Pole Lathe Turning for Beginners and Improvers have been excellent with some lovely like minded people working so hard and producing beautiful things by hand.  I'll take this opportunity to let everyone know that as the Rebel Bodger I'm very flexible with my Courses and always open to suggestion.  That's why an Introduction to Green Woodwork became a Spoon Carving Course!  So be bold and talk to me - either by email or just get on the old blower or call in at Waltham Abbey and yes we can probably sort out that cider press, make new handles for your favourite frying pans or that ingenious dogs bed you saw fly at Lott's Road Auctions for £4000.  The impossible only takes a little longer!



PS There is a large selection of music available, silence can be golden or just listen to nature - whatever rocks your boat...

Thursday, 12 May 2016


A Hidden Gem

 I hadn't realised quite how overgrown some parts of the Woodland Field have become and somewhere behind all the greenery is a fully functional Blacksmith's Workshop.  I've been through all the photos and I can't believe I haven't got a single good clear shot so it's time for a bit of imagination here folks.  Take in the aroma of sweet woodruff and walk, in your mind past the Pine, Larch, Liquid Amber to the mighty Ash...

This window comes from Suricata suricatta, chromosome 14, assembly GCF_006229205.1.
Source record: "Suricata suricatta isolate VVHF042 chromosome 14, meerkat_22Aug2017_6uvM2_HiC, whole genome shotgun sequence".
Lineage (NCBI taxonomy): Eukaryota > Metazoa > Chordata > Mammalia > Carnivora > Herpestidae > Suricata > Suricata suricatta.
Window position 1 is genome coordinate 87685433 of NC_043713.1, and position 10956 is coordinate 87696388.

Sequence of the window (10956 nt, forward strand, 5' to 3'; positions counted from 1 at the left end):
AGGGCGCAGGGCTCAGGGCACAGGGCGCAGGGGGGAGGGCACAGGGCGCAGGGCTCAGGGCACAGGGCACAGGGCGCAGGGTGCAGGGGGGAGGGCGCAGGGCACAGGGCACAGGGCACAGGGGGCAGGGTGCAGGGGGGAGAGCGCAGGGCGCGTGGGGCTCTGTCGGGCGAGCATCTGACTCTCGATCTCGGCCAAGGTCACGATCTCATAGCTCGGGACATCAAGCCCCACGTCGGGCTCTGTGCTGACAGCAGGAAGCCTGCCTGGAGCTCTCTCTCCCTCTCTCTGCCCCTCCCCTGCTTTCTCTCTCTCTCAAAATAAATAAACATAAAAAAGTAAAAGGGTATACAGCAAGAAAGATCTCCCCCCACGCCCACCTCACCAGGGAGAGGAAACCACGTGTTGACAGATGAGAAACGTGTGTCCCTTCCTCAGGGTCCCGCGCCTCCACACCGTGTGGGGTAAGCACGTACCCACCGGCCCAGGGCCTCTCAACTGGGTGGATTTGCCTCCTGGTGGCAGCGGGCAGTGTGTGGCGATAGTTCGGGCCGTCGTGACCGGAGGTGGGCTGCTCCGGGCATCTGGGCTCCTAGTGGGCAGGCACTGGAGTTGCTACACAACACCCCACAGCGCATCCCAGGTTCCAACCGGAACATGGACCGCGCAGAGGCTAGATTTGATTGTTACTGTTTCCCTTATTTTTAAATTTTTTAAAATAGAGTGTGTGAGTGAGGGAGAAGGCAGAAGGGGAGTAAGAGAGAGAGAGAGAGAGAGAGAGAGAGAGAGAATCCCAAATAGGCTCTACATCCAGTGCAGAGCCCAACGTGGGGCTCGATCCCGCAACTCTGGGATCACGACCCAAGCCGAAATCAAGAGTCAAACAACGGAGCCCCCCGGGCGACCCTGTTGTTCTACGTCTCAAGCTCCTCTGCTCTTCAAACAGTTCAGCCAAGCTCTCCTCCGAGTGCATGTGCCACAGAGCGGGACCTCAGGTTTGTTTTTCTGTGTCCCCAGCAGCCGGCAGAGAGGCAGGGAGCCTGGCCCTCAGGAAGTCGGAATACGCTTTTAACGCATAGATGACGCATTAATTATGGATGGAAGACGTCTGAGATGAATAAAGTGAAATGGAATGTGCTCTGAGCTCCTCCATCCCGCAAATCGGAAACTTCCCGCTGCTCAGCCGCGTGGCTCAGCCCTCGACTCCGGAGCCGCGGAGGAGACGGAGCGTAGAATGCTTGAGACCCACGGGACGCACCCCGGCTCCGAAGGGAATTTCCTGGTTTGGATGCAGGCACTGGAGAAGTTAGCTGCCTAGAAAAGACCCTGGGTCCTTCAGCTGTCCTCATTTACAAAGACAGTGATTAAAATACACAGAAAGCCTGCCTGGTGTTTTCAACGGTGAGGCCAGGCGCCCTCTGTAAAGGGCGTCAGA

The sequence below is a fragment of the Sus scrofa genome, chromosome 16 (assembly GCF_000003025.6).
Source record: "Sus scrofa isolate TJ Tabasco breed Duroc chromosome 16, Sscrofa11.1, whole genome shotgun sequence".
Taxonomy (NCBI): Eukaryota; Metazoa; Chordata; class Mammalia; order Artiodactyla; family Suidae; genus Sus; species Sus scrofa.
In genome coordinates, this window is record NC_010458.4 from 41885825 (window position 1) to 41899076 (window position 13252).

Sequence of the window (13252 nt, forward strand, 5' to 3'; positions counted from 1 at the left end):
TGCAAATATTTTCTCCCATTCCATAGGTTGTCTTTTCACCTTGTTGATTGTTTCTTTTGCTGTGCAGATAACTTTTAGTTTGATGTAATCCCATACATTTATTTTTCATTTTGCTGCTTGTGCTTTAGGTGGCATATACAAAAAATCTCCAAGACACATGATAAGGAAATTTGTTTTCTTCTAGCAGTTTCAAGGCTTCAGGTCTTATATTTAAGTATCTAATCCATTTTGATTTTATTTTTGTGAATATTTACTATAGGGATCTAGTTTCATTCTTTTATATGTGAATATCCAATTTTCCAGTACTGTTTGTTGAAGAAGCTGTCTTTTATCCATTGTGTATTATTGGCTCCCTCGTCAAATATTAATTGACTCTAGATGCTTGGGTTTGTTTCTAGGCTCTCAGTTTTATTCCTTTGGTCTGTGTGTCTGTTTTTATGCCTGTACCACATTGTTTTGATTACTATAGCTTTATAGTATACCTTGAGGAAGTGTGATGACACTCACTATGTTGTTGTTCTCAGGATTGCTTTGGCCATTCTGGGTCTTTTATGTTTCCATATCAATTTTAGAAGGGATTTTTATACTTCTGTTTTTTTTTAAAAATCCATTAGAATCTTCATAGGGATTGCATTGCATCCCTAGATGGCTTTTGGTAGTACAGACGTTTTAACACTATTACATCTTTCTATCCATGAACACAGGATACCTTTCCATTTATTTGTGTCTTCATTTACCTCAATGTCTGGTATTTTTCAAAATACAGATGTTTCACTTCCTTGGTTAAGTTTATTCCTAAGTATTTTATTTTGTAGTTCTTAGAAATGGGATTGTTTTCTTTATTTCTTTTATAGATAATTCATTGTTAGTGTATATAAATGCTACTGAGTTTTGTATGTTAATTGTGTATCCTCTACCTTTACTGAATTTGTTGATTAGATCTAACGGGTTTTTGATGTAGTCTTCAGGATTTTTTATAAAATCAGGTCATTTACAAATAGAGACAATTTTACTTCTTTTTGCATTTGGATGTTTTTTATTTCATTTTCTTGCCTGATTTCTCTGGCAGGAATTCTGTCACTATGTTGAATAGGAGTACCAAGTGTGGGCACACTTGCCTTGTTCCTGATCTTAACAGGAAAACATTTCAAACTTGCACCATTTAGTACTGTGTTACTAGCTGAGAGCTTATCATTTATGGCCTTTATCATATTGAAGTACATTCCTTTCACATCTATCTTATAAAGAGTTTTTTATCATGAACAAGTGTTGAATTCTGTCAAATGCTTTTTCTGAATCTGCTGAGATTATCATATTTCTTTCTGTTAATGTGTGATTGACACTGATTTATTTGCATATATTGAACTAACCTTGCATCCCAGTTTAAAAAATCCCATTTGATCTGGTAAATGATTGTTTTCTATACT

Blacksmith's Shop in camouflage behind the trees 

That would be up the mown wide strip (expand the photo) beyond the composting toilet until you are in a secluded  place shaded by Oak, Field Maple and Ash.  You'll see a steel chimney rising towards the sky,  a stable door with a rustic log seat under a cobwebby window,  large chopping block and a waterbutt...

Oh and there are all the girls but they have a fantastic nature although they're not overly helpful when the honey is being stolen but Ness always gives plenty of warning when she's going into extraction mode!

Now this is the composting toilet complete with resident blackbird who regularly has three broods a year and who will definitely tell you off every time you nip in.  There is a privacy screen but I've never had any problems with voyeurs and the air conditioning is excellent - never had a single breakdown, reliant on wind power!


And finally what I had hoped would be happening....

The point of all this you may well ask??